Don’t all structural engineers check their designs? Otherwise, structures would be collapsing regularly! The reality is, checking procedures can vary considerably between consultants. Not all structures are fully loaded to their design level, and applied safety factors minimize the frequency of failures. But failures are not that uncommon when maximum loading events occur, such as structural damage after peak wind or seismic events. Having defined QA procedures, such as detailed design checking requirements, can reduce the likelihood of structural damage due to such loads. Procedures for cross-checking of interdisciplinary drawings can also reduce field construction problems and related costly change orders.

Why do some structural engineers want to stay involved in the project even after the design is finished? Although the primary engineering effort is in performing calculations and developing construction drawings and specifications, the engineer’s responsibilities generally will continue throughout construction, as agreed to by contract. Questions come up during construction that require engineering input, and the structural engineer can help ensure that the structure is built in accordance with the design depicted on the drawings and in the specifications.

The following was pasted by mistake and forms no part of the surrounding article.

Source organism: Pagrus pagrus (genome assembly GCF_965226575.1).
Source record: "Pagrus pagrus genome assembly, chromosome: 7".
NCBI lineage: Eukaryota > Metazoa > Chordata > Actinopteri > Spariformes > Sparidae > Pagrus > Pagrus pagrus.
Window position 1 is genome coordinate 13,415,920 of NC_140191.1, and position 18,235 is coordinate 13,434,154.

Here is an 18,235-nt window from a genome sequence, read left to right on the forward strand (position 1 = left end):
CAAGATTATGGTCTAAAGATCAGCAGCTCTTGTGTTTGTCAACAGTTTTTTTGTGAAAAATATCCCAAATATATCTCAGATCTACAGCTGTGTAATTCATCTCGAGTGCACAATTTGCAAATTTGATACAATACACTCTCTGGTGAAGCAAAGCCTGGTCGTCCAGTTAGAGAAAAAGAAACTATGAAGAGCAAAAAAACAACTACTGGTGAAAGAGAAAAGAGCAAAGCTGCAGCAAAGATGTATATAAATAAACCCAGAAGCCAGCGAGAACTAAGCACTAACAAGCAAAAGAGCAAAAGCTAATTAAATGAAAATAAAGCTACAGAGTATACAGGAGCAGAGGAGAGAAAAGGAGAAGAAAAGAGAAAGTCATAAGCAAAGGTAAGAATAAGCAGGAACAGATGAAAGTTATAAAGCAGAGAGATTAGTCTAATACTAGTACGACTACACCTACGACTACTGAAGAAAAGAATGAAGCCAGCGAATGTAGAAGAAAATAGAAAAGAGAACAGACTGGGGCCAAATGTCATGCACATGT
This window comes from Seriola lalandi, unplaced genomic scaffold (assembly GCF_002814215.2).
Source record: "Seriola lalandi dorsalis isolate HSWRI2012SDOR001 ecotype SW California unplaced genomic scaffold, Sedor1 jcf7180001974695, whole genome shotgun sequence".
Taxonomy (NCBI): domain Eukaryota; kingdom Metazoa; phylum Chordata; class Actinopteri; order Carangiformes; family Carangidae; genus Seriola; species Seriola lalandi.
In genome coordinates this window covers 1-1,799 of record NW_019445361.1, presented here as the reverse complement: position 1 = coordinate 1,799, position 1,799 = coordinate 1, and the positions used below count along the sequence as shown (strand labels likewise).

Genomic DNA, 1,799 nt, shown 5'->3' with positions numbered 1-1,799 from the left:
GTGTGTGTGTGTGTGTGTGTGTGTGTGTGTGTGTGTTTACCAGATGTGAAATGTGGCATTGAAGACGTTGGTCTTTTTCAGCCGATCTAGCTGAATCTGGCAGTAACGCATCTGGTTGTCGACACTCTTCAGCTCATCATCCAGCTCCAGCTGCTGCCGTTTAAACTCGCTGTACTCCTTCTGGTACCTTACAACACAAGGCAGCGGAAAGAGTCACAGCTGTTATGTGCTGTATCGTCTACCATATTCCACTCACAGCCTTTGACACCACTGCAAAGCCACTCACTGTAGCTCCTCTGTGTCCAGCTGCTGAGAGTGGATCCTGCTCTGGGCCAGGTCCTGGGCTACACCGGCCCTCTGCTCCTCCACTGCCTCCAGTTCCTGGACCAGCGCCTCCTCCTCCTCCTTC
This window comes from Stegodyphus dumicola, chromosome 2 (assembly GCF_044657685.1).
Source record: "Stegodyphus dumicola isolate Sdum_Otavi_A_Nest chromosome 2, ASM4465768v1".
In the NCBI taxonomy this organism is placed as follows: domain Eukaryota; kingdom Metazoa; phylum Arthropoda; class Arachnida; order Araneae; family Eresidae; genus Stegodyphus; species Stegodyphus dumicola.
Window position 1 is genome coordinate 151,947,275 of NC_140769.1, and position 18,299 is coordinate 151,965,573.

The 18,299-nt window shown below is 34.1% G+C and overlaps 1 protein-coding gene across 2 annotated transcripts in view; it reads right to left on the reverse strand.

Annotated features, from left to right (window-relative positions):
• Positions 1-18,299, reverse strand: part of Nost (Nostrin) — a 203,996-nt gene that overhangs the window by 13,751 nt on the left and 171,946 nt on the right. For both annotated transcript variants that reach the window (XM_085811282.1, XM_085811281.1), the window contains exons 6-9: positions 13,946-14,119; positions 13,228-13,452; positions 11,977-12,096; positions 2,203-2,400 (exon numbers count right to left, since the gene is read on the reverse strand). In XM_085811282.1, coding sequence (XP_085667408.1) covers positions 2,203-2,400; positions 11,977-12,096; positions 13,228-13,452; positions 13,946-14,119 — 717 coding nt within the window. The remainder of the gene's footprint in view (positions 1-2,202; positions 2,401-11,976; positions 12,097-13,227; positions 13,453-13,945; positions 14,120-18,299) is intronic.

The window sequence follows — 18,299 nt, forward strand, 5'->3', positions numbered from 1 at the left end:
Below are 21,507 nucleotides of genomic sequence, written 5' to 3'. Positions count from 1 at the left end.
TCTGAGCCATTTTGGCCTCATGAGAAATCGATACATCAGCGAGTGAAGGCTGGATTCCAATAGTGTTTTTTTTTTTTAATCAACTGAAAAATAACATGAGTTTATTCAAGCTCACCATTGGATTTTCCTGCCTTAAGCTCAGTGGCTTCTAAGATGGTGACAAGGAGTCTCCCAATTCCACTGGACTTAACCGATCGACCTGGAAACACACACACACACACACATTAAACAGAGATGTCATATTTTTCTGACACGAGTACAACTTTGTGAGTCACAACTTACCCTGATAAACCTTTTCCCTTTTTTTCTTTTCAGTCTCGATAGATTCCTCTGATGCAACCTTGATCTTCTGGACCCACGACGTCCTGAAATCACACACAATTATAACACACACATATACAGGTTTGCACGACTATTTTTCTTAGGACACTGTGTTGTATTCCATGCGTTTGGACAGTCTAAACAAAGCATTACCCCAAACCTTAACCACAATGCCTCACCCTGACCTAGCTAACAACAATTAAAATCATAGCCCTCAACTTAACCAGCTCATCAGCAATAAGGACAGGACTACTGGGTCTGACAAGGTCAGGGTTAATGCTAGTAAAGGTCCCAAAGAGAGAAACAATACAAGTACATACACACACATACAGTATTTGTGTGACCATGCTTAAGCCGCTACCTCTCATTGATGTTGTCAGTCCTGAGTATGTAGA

Such involvement can help ensure that money spent for the design doesn’t go to waste because the work in the field wasn’t done well. Facility managers at least need to identify who checks what during construction. Be wary of allowing an architect to check structural detail compliance or rebar placement. If a client is paying a structural firm QA fees, that firm should be the one checking for compliance, not the architect.

Won’t such experience levels and QA/QC procedures cost more money? Yes and no. The fee for engineering services may, in fact, be higher when such factors are emphasized. But the long-term costs may be lower and translate into fewer construction changes, fewer maintenance problems, and more durable structures.

Simply requiring a P.E. seal and relying on the “standard of care” may not result in the best product in the long term. Experience levels and quality assurance procedures should be discussed when negotiating an engineering services agreement.

Sherman has more than 30 years of structural engineering experience and is a registered professional engineer in 13 states. He is currently employed by CH2M Hill in its Denver, CO office as the Structural Technology Discipline Leader for the Civil/Federal Engineering Design Group. Stressel has more than 15 years of structural engineering experience and is currently employed by Memphis, Light, Gas, and Water Division in Memphis, TN, in the Facilities & Loss Prevention Department, as lead engineer and project manager over facilities capital improvement projects.